Gender Roles in Romantic Ballet

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The female role in the Romantic Ballet took a huge tole in performances, while the males became more of an assistance to them as they gave the illusion of effortless and weightless movements that involved two people. The females became the dominate gender as everything became more feminine with the tutus and the stories behind the art of ballet. The stories behind the ballets in the Romantic Ballet period were dramatic love stories that involved mystical creatures such as fairies and demons. The choreography made to tell such stories was created to catch the audience's attention by the movements and facial expressions made by the performers.
With that said, in this research paper, I will discuss and review the information I contributed to my group's presentation, as well as some topics I found interesting. And above all, I will talk about what I learned from the past centuries to now regarding the evolvement of gender roles in ballet.

Furthermore, the topics I did research on were famous choreographers and how the 18th century defined gender roles in Romantic Ballet in the 18th century. The three famous Romantic Ballet choreographers were; Filippo Taglioni, Jules-Joseph Perrot, and Charles-Victor-Artur Michel, due to being famous for their incredible work and introducing new techniques that are still used today. Born on November 5, 1777, and died February 11, 1871, Fillipo Taglioni was an essential part of the ballet in that century for his prestigious work being La Sylphide in 1832. La Sylphide, a tragic two-act love story that became known as the ideal of Romantic Ballet. Filippo had designed his work as a showcase for his daughter Marie Taglioni, as she showed off her excellent pointe work. From that, her career took off as she became one of the first to develop useful tips and points of the toe that are still used today; for instance in my high school dance class. In 1972, another version of Taglioni’s La Sylphide was created by August Bournonville. It was performed by Lucile Grahn and Bournonville and continues to be one of August Bournonville’s most celebrated works.

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In the same way, Jules-Joseph Perrot, born on August 18, 1810, has also created essential impacts through the Romantic Ballet which began for him in 1841. Having started the studied of dance at the age of nine years old, his first debut in Paris was at the age of seventeen. From then his career escalated as he was given the opportunity to perform on stage at the Paris Opera. However, in 1831, his unique choreography techniques in Charles Didelot Flore Et Zephyr has acknowledged him for becoming one of the stars of the theater, and for attending Her Majesty’s Theater in London and La Scala in Milan. Not only but also with the help of Jean Coralli, they both created the ballet Giselle, which became known for the centerpiece of Russian Classical Ballet, as it continues to be the repertoire of the Marinsky Theater. He then created a sequence of important new works, one being Armida (1855) for Cerrito and all for Grisis which were; The Naida and the fisherman (1851), The War of the Woman (1852) and Griselda (1853).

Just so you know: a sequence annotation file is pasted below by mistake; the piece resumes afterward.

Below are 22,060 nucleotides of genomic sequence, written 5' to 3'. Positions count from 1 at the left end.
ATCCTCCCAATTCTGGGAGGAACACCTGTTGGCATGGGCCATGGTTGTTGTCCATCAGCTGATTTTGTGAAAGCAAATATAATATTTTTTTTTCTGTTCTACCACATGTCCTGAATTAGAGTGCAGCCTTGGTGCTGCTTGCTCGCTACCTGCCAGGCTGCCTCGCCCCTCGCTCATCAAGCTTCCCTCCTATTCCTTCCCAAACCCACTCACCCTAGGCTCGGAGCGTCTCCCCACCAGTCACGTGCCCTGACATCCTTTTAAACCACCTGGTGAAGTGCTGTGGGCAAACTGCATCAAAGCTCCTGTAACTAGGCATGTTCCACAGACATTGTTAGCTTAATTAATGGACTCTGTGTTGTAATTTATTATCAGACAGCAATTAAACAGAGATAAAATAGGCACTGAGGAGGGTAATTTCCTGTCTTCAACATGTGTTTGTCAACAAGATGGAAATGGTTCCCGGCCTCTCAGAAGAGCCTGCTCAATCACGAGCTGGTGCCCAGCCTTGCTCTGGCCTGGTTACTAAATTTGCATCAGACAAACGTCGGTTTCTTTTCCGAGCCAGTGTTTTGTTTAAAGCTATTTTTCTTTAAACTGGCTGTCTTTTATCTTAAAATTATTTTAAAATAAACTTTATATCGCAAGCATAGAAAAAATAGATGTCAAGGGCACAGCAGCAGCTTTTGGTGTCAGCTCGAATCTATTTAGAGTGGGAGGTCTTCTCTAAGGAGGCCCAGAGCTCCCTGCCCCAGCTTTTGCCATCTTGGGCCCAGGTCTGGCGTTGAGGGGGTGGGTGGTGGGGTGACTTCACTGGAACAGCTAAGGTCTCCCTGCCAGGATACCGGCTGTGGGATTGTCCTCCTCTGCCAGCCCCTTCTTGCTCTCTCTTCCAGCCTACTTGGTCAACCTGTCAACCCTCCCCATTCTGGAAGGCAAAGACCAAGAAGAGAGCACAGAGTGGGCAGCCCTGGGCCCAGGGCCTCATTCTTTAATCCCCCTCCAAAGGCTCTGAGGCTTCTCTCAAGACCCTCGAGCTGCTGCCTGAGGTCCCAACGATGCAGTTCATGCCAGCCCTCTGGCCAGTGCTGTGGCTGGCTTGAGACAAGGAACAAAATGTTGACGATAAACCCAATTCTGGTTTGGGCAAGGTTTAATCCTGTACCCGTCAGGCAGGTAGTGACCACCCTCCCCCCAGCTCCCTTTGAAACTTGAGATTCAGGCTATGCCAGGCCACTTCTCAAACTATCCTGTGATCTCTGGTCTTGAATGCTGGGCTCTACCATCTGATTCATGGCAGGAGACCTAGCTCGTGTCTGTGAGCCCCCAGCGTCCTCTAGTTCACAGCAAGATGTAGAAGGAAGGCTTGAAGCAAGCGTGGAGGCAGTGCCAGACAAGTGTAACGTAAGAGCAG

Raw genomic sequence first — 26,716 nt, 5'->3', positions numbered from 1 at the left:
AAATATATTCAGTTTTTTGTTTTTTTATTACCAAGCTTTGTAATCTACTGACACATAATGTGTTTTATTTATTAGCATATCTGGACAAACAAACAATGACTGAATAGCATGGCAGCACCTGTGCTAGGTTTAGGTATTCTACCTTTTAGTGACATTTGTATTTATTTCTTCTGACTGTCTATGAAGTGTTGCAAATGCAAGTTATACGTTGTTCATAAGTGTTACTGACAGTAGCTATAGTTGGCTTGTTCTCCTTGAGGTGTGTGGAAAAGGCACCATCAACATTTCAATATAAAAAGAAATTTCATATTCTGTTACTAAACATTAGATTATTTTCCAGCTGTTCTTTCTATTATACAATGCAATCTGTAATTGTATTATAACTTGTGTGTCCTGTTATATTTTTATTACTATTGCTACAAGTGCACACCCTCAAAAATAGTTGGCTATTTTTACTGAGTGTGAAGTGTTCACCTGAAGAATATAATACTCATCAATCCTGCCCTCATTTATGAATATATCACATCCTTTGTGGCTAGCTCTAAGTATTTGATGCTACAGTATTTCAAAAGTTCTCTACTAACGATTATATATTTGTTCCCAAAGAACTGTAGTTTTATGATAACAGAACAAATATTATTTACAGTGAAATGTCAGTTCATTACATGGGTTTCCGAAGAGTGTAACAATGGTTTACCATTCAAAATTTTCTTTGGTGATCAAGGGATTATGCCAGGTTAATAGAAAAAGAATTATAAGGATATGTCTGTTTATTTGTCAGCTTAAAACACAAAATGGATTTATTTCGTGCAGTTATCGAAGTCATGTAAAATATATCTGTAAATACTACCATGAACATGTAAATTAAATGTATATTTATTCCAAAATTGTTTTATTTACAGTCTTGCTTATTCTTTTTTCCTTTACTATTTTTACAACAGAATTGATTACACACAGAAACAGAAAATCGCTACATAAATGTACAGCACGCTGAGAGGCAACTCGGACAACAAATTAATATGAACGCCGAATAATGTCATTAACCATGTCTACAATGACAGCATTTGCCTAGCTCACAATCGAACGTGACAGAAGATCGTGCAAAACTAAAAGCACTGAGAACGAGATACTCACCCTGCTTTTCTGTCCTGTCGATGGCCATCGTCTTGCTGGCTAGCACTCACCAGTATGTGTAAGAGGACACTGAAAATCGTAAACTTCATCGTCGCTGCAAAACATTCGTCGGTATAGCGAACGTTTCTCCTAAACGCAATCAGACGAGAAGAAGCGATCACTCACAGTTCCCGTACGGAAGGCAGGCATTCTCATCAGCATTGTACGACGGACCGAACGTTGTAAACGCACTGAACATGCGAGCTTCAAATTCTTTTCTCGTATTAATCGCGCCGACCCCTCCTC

Lastly, Charles-Victor-Arthur Michel, also known as Arthur Saint-Leon, was born on September 17, 1821, and dies September 2, 1870, in Paris France. His impacts began with his first major production as a dancer in 1838-1839 in Brussels. In the second half of the 19th century, Leon’s ballet was considered to be the new ballet art due to his ability to pick dancers to reveal an artist’s true identity. His creative side became more appreciated as he was given the position of ballet master of the Imperial Russian Ballet in 1859. From then on he produced a couple of prosperous series, making The Little Humpbacked Horse (1870), his most famous one. He then created improvements for the Paris Opera with two ballets that established a new composer to ballet, Leo Delibes. Delibes produced La Source (1866) and Coppella (1870), which is still considered a classic favorite.

What I found most interesting is how little recognition the male dancers received during this time, regardless of their exquisite performances. The roles of the male was to lift and support the female during challenging with effortless movements. For instance, Jules-Joseph Perrot was often seen performing with Marie Taglioni but their friendship was short. Marie viewed Perrot as competition as he received more and more recognition for his work. Soon after she refused to perform with him due to her fear that he would outside her, and so he left the Opera in 1835 and continued with his career to tour European dance centers.

In spite of the gender stereotypes of the common roles of ballet dancers, the athleticism of ballet is illustrated in women and men. It has created power in which women didn’t always recieve and developed a spotlight for men to be much more than an assistant for the ballerina. As people participate in widespread social and cultural structures that have been learned about in ballet, these structures have been seen to be both institutional and ideological. From my personal experience when dancing to a couple of ballet styled dances, it has helped me learn the movements that gruntled by identification as well as how I view myself. Male ballet dancers are equally as important if not more recognized and appreciated for their particular roles which may require feminine characteristics. In the same way, it is inspiring to see a female ballet dancer to embody a strong masculine role. All in all, Romantic Ballet was created to show ethereal and emotional movements that can be done by any gender if required.

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